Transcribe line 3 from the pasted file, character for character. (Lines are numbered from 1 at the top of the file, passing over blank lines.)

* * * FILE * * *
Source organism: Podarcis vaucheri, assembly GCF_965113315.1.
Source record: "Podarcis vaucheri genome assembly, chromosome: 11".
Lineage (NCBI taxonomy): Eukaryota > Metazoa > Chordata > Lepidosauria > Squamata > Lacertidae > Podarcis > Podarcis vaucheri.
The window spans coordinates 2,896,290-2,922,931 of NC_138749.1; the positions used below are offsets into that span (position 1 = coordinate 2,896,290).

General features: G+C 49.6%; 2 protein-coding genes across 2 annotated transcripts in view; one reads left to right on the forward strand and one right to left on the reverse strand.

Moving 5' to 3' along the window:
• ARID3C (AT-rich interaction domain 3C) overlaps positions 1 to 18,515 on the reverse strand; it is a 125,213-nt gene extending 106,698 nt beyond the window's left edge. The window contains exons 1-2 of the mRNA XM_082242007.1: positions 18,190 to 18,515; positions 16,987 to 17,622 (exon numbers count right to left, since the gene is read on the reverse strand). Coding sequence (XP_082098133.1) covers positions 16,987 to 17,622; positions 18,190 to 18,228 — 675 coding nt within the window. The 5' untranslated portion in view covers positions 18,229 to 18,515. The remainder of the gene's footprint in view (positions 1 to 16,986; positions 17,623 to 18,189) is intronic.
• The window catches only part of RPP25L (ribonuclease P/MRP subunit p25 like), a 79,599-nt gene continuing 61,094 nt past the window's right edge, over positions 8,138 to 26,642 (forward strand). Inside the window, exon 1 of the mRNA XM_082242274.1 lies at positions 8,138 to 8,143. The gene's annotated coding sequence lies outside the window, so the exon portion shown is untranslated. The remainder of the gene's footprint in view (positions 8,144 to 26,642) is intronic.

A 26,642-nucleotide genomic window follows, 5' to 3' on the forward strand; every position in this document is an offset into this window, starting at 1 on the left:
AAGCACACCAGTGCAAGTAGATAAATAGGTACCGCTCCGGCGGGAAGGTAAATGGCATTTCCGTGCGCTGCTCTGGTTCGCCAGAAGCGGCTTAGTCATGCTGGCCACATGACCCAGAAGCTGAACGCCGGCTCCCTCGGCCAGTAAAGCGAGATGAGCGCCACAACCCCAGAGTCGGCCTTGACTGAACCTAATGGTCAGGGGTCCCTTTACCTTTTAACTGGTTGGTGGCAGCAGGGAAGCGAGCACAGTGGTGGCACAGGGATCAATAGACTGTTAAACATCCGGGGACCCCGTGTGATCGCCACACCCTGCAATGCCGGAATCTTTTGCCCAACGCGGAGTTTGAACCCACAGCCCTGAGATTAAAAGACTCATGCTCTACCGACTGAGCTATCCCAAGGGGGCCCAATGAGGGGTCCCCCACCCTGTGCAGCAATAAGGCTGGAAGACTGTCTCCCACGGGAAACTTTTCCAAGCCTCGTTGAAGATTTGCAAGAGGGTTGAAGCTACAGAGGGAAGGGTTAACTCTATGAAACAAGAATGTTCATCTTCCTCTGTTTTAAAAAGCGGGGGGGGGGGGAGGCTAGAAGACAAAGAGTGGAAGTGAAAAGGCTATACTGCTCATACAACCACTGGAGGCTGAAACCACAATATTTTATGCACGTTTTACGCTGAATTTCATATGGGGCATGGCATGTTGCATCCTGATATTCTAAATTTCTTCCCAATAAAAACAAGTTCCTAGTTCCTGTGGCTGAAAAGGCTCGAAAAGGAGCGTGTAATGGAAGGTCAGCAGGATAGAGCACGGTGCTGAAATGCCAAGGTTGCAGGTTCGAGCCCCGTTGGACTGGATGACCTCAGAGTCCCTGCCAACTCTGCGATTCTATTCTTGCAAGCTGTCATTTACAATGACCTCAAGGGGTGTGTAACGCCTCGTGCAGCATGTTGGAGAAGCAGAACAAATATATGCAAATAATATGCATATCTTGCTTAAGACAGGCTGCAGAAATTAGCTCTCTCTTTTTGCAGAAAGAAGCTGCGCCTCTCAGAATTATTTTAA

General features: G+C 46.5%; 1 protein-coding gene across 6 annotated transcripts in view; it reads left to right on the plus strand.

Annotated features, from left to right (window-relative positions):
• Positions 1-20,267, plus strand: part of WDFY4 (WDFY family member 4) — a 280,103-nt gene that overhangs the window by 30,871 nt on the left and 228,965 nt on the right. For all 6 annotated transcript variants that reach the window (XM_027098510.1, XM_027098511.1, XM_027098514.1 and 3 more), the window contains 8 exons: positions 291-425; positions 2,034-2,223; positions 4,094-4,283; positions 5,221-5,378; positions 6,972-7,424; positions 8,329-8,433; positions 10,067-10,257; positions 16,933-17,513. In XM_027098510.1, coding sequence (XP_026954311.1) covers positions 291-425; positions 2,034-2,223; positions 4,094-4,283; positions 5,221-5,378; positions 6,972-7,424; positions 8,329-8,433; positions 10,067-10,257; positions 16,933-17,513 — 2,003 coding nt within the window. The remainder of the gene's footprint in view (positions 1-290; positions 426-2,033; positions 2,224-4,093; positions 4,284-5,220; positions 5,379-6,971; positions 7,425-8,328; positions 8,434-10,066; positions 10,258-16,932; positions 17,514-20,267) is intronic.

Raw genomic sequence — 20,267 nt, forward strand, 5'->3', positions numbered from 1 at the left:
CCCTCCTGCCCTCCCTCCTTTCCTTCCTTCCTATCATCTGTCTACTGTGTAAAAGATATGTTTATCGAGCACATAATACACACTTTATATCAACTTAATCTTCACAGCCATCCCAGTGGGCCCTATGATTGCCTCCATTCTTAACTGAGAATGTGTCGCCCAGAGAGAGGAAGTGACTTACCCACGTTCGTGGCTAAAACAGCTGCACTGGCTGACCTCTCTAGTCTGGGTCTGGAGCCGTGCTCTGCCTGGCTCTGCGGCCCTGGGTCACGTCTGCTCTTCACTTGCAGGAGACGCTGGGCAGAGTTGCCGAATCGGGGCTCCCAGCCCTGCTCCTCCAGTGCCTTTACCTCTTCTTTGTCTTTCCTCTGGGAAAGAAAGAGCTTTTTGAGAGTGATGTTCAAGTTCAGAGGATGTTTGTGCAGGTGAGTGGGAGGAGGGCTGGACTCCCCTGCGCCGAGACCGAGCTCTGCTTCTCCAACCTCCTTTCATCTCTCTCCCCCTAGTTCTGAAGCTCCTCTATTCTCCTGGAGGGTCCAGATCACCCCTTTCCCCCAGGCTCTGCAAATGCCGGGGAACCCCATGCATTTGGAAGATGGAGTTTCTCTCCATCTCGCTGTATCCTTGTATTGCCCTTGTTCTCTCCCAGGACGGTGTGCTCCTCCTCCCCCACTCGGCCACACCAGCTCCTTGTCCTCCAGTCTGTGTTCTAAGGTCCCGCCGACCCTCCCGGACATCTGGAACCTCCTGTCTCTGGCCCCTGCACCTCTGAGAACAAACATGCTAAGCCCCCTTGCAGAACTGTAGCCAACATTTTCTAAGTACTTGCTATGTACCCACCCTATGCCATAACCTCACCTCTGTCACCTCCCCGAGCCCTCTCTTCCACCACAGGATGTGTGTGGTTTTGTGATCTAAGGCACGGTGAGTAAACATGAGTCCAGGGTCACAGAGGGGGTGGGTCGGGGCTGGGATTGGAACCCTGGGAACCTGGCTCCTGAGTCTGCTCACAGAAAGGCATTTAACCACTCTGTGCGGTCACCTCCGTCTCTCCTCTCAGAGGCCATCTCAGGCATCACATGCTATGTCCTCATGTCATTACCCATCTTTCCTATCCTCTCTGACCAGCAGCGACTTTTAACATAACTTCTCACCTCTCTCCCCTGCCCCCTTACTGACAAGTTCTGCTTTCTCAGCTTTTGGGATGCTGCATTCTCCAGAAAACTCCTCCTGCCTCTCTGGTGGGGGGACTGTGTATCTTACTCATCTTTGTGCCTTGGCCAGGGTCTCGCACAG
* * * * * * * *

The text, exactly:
Lineage (NCBI taxonomy): Eukaryota > Metazoa > Chordata > Lepidosauria > Squamata > Lacertidae > Podarcis > Podarcis vaucheri.